Sustainable LT resources Low-level LT resources Text output Other text output methods There are other ways of outputting texts: braille speech synthesis Speech synthesis is — in contrast to speech recognition — not that demanding, and can be built using rule and grammar-based solutions to a large extent. The main hindrance is not one of access to large corpora, but rather lack of detailed phonology grammars and phonetic descrioptions, and lack of money - it is quite labor-intensive. But given the knowledge, expertise and work force, speech synthesis should be within reach for most language communities Recent and future development will likely also help in reducing the amount of work required to produce new syntheses.
Sustainable LT resources Low-level LT Resources summary character encoding is solved or solvable for any future needs text input is solved in one respect (the technology is there), but at the same time surprisingly unsolved in another respect (a very large number of written languages do not have OS support) text output is not working well for many of the less- resourced languages, and I see no easy way of solving that for the future
Sustainable LT resources Rule-Based Technology I have already hinted at my view that the future is rule- based, at least for the languages we are discussing here. In the following discussion, I will just assume that the main bulk of the code is rule-based: lexicon morphology (morpho)phonology disambiguation syntax etc. In the 100 year perspective in this presentation there are a couple of reasons for this:
Sustainable LT resources Rule-Based Technology Resource-Limited Languages For these languages statistical methods are just not feasable or workable - there just is not enough text material to produce useful models On the other hand - what is always available as long as there are speakers is inherent grammatical and lexical knowledge. Rule-based methods basically tries to make that embodied knowledge explicit, and codify it according to whatever formalism is in use. Even though the methods and technologies might change (and for sure will change in 100 years), the value of an explicitly encoded grammar, with a full and productive lexicon, is indispensible.
Sustainable LT resources Rule-Based Technology Statistics - the black box
Sustainable LT resources Rule-Based Technology Statistics vs rules - summary Even though you can inspect a statistical model to a certain degree, it doesnt tell you anything about the language. The generated rules are random some might happen to cover true generalisations over the language … but some might just as well be accidental and invalid generalisations … and you cant know which is which without yourself having that knowledge. Which leads us back to the need for humans with the language competence.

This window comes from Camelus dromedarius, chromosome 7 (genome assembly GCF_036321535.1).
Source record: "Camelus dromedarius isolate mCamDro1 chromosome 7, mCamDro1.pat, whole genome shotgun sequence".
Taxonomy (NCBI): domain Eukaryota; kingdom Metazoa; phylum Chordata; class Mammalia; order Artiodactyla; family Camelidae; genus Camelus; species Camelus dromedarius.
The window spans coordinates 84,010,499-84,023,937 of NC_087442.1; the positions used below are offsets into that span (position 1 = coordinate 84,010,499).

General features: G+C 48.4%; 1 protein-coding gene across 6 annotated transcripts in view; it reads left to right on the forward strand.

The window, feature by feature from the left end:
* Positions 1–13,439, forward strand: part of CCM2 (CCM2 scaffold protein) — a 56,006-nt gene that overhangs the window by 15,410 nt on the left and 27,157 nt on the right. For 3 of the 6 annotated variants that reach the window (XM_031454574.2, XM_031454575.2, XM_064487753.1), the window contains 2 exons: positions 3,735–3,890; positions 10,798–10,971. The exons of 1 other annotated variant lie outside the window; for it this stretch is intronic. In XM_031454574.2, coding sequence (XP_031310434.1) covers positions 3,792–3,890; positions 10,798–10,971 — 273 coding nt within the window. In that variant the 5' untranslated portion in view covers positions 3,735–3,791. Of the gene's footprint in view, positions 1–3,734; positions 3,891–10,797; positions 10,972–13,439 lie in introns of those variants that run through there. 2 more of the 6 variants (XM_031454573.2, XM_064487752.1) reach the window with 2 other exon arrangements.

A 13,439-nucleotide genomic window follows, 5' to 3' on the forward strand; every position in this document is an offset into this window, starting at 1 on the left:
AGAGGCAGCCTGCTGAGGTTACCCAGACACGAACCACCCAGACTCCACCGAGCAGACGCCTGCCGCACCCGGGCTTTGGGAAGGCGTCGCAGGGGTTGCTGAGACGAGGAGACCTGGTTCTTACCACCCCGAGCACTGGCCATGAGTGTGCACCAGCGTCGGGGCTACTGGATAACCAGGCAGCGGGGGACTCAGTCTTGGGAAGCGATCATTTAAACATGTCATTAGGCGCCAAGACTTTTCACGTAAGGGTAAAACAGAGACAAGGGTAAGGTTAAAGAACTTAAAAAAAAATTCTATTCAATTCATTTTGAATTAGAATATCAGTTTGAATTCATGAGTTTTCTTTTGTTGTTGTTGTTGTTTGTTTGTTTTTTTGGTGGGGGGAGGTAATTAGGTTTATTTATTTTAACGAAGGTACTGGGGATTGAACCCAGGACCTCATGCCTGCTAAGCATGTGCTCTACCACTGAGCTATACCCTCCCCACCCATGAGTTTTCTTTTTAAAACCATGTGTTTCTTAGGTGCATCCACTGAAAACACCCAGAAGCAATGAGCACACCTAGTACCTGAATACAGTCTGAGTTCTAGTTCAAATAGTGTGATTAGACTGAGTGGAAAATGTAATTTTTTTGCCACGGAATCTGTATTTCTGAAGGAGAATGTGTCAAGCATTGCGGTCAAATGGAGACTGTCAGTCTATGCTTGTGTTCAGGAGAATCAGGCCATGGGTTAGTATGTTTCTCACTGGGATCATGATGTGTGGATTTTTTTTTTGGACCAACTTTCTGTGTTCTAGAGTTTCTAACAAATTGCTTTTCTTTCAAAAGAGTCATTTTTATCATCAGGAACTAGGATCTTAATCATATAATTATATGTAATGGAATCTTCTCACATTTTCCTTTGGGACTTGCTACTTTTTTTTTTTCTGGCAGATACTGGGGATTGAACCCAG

Sustainable LT resources Rule-Based Technology Methods will evolve For sure a lot will happen in a hundred years, both with rulebased and more heuristic approaches to LT i am not dismissing the idea that statistical and heuristic methods cant be useful in the future even to languages with very limited resources my point is merely that by starting out rule-based, you will have a solid foundation for the future, whatever the future is starting out with heuristics or statistics is much more like gambling, which we cant afford in the languages we are working with Grammar and rule based formalisms and technologies are the only viable solution in the long run for lesser-resourced languages. With that discussion asside, lets continue with other topics
Sustainable LT resources Infrastructure Sharing The biggest cost aside from the pure linguistic development is infrastructure development and maintenance. In the long run the only sensible solution is to build and share one or a few infrastructure(s) for many languages this is presently done in e.g. Apertium and in Giellatekno/Divvun These two probably arent the last word said on scalable infrastructure for language technology for multiple languages But they are nevertheless real attempts at building a working infrastructure and a good starting point for evaluation and discussion